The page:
# Brms default priors?

This isn’t a problem with my code, but a question of how brms specifies default priors… most of the documentation I’ve read states brms uses flat priors when priors are not specified via set_prior(). But what is not clear to me, is what is meant by a “flat prior”? Surely there’s some distribution being implemented, even if it is a very wide interval (e.g. normal(-10, 10)).

So, say I’ve constructed a model:

odhe.m1 <- brm(noct ~ HOMO.n.day  ,
family=gaussian,
save_pars = save_pars(all = TRUE),
iter=10000,
warmup=5000,
cores=detectCores(),
data=ODHE)


Where “noct” and “HOMO.n.day” are both continuous numeric variables, normally distributed, etc. When I run the following, since I’m not specifying any prior distributions for the variable “HOMO.n.day”, I see the distribution is “flat” :

get_prior(noct ~ HOMO.n.day, data=ODHE)

prior     class       coef group resp dpar nlpar bound       source
(flat)         b                                             default
(flat)         b HOMO.n.day                             (vectorized)
student_t(3, 20527, 11672.5) Intercept                                             default
student_t(3, 0, 11672.5)     sigma                                             default


I’d just like to know if there’s a way to identify the prior which is actually being used in constructing this model. What is “flat” here? Is there a way to explain this numerically?

Any feedback on this would be much appreciated.

Cheers!

You can extract the generated Stan code from the brmsfit object with the stancode() command. The “flat” prior is a (sometimes improper) uniform distribution over the declared bounds of the parameters. Informally, p(\theta) = 1, -\infty<\theta<\infty.

Hi Michael,

Under-the-hood in Stan, all of the sampling statements, including the prior statements, just serve to increment something that we call the “target density” with an appropriate function. So if we write, for example, x ~ std_normal() what we are doing is multiplying the target density by the standard normal PDF. Stan doesn’t actually work with the target density directly, but rather with its logarithm. Thus, instead of multiplying the target density by the standard normal PDF, what really happens is that we add logarithm of the standard normal PDF to the logarithm of the target density. The target density in Stan is something that is proportional to the posterior probability density at any point in parameter space, and this is what Stan needs in order to work its magic and return posterior samples.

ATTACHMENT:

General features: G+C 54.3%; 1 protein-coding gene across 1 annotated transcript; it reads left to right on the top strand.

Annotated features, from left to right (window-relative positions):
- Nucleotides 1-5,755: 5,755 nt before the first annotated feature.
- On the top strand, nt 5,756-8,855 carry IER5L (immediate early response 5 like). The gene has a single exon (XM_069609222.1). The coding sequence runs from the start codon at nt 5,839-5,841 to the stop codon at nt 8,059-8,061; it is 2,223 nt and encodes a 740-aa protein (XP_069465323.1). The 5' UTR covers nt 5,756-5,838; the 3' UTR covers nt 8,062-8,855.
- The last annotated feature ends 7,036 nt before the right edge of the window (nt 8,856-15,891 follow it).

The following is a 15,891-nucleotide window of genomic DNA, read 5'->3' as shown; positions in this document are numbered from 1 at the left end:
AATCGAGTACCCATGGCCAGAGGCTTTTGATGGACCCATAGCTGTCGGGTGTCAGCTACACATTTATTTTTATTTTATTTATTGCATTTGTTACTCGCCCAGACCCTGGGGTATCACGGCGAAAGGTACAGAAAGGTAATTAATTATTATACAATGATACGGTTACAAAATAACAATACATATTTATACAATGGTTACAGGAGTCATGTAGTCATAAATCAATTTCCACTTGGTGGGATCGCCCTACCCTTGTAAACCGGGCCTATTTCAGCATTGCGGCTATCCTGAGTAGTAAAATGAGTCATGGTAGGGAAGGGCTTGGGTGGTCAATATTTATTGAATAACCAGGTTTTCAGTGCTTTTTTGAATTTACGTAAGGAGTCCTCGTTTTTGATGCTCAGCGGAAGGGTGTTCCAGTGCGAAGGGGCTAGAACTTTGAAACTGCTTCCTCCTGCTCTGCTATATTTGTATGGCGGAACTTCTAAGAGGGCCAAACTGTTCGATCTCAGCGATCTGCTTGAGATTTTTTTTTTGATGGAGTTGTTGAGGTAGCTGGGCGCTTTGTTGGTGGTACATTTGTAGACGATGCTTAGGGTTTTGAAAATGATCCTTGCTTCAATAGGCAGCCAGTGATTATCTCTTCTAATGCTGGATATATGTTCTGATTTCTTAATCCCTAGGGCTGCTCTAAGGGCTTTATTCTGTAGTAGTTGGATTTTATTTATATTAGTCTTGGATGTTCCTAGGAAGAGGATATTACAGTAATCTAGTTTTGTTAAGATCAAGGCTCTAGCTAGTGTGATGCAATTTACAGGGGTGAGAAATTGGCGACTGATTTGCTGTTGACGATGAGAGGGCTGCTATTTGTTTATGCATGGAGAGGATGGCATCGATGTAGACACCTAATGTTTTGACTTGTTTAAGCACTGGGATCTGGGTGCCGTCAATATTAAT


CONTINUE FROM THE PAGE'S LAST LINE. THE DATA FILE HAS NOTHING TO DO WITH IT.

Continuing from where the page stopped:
The reason this is relevant is because Stan can therefore work readily enough with improper priors, like a flat line of infinitesimal probability density stretching all the way from negative infinity to infinity. It doesn’t matter than we can’t sample from this distribution in the sense of generating random numbers. All Stan needs to do is avoid multiplying the target density by a prior term that isn’t constant over the entire real line. So you can think of the “improper flat prior” as omitting a prior statement, or you can think of it as multiplying the target by a constant, which then drops out since we just need a target density that is proportional to the posterior, or as multiplying by a constant 1, which doesn’t change anything numerically.

brms uses “flat priors” of this sort for some (but not all) classes of parameter in some (but not all) models.

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Thanks! Very helpful to see the Stan code

This is a great explanation of priors, and really helps me wrap my head around this concept. Thanks so much for taking the time to respond!

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